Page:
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For the bourbon flavor, the effect is rapid. However, for the wood, you'll want to keep that in for a few weeks. However, bourbon will likely mask much of the oak that you will extract.


wild stab in the dark here but I think it makes sense. I have several jars of varying chars of oak in different whiskeys and wines. I plan on pulling them out, soaking them in another jar of like beer to be brewed, and then adding to full batch. My hope is this would simulate a second (brewers) use barrel and at the very least less aggressive and could work ...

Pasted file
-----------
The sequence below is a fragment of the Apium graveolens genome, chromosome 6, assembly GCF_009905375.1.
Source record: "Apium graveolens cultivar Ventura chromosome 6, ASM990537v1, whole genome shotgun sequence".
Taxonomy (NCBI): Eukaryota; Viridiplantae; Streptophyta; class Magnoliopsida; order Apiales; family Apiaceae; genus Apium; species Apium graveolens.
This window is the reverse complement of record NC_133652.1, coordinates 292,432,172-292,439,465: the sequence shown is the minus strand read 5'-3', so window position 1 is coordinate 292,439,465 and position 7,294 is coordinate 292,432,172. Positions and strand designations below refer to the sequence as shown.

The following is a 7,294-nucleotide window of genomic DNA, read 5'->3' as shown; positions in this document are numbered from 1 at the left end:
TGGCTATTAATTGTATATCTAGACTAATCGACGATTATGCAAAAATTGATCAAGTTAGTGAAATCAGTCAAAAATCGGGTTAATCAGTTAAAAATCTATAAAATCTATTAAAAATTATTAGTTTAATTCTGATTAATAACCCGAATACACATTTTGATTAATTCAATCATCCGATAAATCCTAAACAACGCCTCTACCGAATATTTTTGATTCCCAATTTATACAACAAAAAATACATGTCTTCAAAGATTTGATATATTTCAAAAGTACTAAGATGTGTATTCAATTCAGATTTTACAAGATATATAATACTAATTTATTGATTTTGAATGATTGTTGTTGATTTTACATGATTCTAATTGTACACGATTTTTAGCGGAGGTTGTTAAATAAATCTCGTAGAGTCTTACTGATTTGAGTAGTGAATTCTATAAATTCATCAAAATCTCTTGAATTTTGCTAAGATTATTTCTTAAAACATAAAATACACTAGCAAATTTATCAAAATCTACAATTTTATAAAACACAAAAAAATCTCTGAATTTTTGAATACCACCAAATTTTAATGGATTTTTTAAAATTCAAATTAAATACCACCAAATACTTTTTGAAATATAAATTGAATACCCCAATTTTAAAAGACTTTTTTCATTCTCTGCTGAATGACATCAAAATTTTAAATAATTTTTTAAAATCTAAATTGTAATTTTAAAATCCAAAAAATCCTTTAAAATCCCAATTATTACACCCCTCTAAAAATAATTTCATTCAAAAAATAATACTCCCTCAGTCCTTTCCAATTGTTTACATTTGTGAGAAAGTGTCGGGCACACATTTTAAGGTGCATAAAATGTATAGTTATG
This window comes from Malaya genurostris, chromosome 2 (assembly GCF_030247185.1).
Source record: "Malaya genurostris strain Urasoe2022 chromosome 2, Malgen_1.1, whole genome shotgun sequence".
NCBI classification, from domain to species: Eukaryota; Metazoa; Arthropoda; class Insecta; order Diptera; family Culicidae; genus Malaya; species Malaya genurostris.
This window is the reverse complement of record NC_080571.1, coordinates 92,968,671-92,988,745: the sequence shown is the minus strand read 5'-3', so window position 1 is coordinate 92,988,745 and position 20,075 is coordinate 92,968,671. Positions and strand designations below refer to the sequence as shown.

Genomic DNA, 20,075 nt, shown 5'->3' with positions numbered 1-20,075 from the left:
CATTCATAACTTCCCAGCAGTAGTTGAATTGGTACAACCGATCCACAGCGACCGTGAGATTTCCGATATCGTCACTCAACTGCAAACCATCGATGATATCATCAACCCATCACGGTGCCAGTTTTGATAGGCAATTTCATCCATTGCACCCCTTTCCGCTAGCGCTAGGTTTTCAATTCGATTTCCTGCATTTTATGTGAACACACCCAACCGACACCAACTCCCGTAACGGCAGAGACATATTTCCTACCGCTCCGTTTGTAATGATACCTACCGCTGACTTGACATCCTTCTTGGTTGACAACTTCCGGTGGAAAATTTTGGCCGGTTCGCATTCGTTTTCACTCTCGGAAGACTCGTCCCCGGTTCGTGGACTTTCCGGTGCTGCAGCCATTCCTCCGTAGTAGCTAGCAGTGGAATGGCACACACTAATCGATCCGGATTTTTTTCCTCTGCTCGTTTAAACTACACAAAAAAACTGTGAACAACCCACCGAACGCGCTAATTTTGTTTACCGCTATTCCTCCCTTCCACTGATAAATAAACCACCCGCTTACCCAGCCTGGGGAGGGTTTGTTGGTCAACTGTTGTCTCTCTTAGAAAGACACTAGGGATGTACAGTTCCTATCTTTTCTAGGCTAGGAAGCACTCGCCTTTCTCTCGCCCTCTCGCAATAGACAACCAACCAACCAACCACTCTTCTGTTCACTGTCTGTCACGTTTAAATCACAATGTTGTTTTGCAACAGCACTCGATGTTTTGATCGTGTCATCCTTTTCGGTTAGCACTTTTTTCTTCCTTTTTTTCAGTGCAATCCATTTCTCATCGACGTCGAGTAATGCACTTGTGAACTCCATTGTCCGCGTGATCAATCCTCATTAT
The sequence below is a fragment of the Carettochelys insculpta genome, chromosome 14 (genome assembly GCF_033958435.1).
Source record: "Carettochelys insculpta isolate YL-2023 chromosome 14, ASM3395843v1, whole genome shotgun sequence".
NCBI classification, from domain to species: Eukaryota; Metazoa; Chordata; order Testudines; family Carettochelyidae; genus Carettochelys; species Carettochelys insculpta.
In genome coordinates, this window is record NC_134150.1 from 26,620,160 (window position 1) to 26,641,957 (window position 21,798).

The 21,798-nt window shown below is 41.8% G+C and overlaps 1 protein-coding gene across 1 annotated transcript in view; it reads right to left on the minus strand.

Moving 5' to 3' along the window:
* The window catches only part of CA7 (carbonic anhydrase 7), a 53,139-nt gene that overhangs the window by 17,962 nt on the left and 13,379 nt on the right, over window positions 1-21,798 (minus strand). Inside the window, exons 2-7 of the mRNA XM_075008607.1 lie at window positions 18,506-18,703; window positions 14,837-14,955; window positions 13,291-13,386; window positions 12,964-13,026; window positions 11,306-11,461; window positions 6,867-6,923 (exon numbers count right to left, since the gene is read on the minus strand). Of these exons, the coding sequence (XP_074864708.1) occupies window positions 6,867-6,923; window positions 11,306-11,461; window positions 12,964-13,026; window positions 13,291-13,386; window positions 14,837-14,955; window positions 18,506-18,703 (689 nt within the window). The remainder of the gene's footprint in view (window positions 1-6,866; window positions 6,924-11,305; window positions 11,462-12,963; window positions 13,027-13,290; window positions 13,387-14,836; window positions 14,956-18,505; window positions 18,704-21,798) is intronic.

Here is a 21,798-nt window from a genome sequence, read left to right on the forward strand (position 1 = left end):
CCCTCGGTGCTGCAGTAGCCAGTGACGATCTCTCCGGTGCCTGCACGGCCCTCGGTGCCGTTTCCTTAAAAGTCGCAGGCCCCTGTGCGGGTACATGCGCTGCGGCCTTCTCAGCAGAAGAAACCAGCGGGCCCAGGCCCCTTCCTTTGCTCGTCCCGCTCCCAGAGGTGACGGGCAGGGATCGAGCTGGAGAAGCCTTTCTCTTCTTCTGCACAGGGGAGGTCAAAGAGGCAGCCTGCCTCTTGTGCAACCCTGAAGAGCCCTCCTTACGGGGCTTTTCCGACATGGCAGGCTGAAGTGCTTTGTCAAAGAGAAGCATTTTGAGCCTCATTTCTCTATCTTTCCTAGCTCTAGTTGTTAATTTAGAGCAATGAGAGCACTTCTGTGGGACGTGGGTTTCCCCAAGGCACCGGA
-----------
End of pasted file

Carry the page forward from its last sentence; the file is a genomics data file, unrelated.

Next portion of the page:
I have not tasted a "ten tidy" yet, but based on my experience with wine and oak chips, I would say that one week is enough to get some wood taste. After 2 weeks, I felt the oak taste was too strong for a wine. So according to that experience, I would say that after a week take a small sample to taste. Then decide if you'd like to leave it more time or ...

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